Briefly – a decision of the Pensions Ombudsman in May 2015 had the effect of increasing the lump sum payable to many firefighters and police officers who retired in the early 2000s. The Government has accepted the decision in full and is working to identify affected individuals and ensure appropriate payments are made.

In more detail – the rules of some pension schemes – including those of the Firefighters’ Pension Scheme 1992 and the Police Pension Scheme 1987 – allow an individual to exchange (‘commute’) part of their pension for a lump sum. The amount of lump sum payable is calculated as the actuarial equivalent of the annual pension exchanged. These factors are reviewed periodically by the Government Actuary’s Department (GAD) to take account of factors such as life expectancy. For more detail, see GAD, Commutation factors: Pensions Ombudsman determination, 15 May 2015.

GAD reviewed these commutation factors in 1998 but then not again until 2008. These new factors were backdated to take effect from 22 August 2006 (firefighters) and 1 December 2006 (police) following a decision by the High Court in 2009 [2009] EWHC 488 (Admin).

This led to a number of complaints to the Pensions Ombudsman, who decided to consider that of Mr Milne as a specimen case. Mr Milne had retired from the fire service in November 2005 but was offered the commutation terms in force at that time – those which had been in force since July 1998. The Pensions Ombudsman took some time to reach a decision, in part because of a legal challenged launched by GAD regarding whether the Pensions Ombudsman had jurisdiction to consider the complaint. On 15 May 2015, the Pensions Ombudsman published its final decision, which was in favour of Mr Milne:

The Pensions Ombudsman decided that the factors should have been reviewed between 1998 and 2005, when Mr Milne retired. He has directed GAD to assess what the factor would have been in 2005 if reviews had taken place and to notify the administrator of the relevant part of the Firefighters’ Pension Scheme so that they can recalculate the cash sum. He also directed GAD to pay interest on any additional cash sum, from Mr Milne’s retirement date. (See Pensions Ombudsman’s website – police and firefighters pension schemes).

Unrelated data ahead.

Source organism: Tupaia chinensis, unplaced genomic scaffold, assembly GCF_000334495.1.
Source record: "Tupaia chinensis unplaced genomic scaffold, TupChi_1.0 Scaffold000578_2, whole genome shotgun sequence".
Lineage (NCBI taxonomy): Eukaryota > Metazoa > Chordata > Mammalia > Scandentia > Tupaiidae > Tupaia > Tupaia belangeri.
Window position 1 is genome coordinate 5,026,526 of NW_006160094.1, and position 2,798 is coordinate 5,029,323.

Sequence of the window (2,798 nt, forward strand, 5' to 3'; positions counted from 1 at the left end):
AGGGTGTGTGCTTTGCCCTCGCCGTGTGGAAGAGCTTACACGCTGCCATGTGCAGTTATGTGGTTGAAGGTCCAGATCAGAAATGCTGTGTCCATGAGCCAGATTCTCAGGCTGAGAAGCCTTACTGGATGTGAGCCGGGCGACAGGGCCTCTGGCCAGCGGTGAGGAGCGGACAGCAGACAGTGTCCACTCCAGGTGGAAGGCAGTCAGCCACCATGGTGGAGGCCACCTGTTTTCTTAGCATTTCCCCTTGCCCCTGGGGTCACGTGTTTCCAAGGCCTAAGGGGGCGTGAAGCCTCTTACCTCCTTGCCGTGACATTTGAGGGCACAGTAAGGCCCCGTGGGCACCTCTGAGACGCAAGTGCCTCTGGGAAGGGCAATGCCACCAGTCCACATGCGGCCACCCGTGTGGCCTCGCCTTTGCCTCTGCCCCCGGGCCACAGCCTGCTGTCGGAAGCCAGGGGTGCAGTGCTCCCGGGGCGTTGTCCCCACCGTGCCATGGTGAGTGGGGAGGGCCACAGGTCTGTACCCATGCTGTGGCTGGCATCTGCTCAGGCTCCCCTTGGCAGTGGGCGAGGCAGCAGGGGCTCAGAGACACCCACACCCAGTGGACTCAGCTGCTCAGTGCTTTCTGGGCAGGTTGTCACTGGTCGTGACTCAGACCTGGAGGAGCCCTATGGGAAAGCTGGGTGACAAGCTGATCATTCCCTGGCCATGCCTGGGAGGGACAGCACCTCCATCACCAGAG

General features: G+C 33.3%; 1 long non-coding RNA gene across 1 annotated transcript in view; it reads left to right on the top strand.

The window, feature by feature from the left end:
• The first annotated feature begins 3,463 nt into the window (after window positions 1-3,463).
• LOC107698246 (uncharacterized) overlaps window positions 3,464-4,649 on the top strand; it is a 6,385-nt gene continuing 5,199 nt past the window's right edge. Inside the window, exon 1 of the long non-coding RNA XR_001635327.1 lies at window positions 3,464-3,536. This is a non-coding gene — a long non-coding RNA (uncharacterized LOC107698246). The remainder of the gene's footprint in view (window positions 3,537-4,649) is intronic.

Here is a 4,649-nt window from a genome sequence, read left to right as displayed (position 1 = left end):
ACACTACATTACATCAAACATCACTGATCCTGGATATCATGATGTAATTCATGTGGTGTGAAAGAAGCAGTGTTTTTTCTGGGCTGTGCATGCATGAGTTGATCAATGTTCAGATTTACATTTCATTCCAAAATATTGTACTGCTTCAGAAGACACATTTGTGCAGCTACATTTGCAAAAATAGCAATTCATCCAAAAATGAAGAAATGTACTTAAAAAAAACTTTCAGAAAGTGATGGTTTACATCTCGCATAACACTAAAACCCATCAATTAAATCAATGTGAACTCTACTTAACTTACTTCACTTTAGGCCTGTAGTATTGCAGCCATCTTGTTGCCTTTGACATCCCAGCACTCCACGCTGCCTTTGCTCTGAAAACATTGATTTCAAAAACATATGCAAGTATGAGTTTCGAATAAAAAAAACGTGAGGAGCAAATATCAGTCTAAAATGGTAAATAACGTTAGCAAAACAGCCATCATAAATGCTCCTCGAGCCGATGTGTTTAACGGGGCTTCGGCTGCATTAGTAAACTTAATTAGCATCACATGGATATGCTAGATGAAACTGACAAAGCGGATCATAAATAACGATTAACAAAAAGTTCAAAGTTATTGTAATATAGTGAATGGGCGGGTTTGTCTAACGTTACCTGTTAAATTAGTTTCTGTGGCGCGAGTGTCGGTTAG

It recommended that other police officers and firefighters hoping to benefit should wait for the response of the relevant government departments to its decision:

Strictly our decision only applies to Mr Milne. It is binding between him and GAD, unless there is an appeal to the court on a point of law.

Mr Milne was a member of the scheme in Scotland. Firefighters are employed by Fire and Rescue Authorities in England, Wales and Northern Ireland, and by the Scottish Fire and Rescue Service in Scotland, though these arrangements have changed over time. So the administration of the scheme involves a number of different bodies as well as different departments in Westminster and the devolved administrations.

However, the Pensions Ombudsman said in his decision that he hoped that all the relevant bodies would swiftly take steps to deal with the position of other affected retired firefighters and police so that it would not be necessary for their complaints to be pursued (Ibid)

On 9 June 2015, the Government said it accepted the Ombudsman’s determination in full:

The Government accepts the Ombudsman’s determination in full and recognises that there are other individuals, including retired police officers, who are affected by the principles set out in this determination. The Government is working with pension administrators to identify affected individuals and ensure that appropriate payments are made as quickly as possible. This will take time, with thousands of historic records to consider. Those affected will receive updates through their pensions administrators. (PQ 987, Police Pensions, 9 June 2015).

GAD issued guidance and revised commutation factors to the relevant Government departments on 7 August (Pensions Ombudsman determination (W Milne), 7 August 2015).

On 24 August 2015, the Pensions Ombudsman set out a response to two recurring questions. The first was that individuals were concerned to know whether they would get a lum sum payment like Mr Milne or whether their individual authority might not agree to pay it. On this point the Ombudsman said:

The Government has accepted the Determination and decided that appropriate redress will be paid […] My predecessor had every hope and expectation that GAD, the Department for Communities and Local Government, and all other interested bodies, including those representing the fire and police authorities, would quickly and jointly consider what steps should be taken. I am satisfied that this is being done, however because complex actuarial, policy, funding, and taxation issues have to be worked out, and the numbers affected are so large, it will take a little time to sort out.

The second from people arguing that the commutation factors produced by GAD in 1998 (and other dates) were said to have been incorrect. On this point, paragraph 152 of Mr Milne’s determination had said that what the factor would have been was “entirely a matter for GAD’s judgment”. (Pensions Ombudsman News Monday 24 August 2015).